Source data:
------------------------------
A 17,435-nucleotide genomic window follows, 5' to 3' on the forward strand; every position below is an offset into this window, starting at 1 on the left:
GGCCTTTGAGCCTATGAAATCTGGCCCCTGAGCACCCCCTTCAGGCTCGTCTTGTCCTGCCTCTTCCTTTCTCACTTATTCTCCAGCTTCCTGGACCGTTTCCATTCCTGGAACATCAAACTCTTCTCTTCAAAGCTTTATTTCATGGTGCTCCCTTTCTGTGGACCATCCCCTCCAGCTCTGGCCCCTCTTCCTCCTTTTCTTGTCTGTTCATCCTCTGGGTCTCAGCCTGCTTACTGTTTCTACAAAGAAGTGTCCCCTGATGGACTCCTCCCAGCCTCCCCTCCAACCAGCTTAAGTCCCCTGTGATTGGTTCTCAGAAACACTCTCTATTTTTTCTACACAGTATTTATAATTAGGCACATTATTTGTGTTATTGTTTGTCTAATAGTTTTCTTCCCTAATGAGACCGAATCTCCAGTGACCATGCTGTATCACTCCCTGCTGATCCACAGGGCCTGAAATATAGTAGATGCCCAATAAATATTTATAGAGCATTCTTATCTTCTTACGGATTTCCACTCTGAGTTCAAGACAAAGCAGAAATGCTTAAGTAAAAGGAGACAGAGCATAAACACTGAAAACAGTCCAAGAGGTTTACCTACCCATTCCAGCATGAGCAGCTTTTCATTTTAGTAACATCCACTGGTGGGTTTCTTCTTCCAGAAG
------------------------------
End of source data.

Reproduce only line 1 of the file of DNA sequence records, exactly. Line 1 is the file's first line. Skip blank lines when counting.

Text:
A 17,435-nucleotide genomic window follows, 5' to 3' on the forward strand; every position below is an offset into this window, starting at 1 on the left: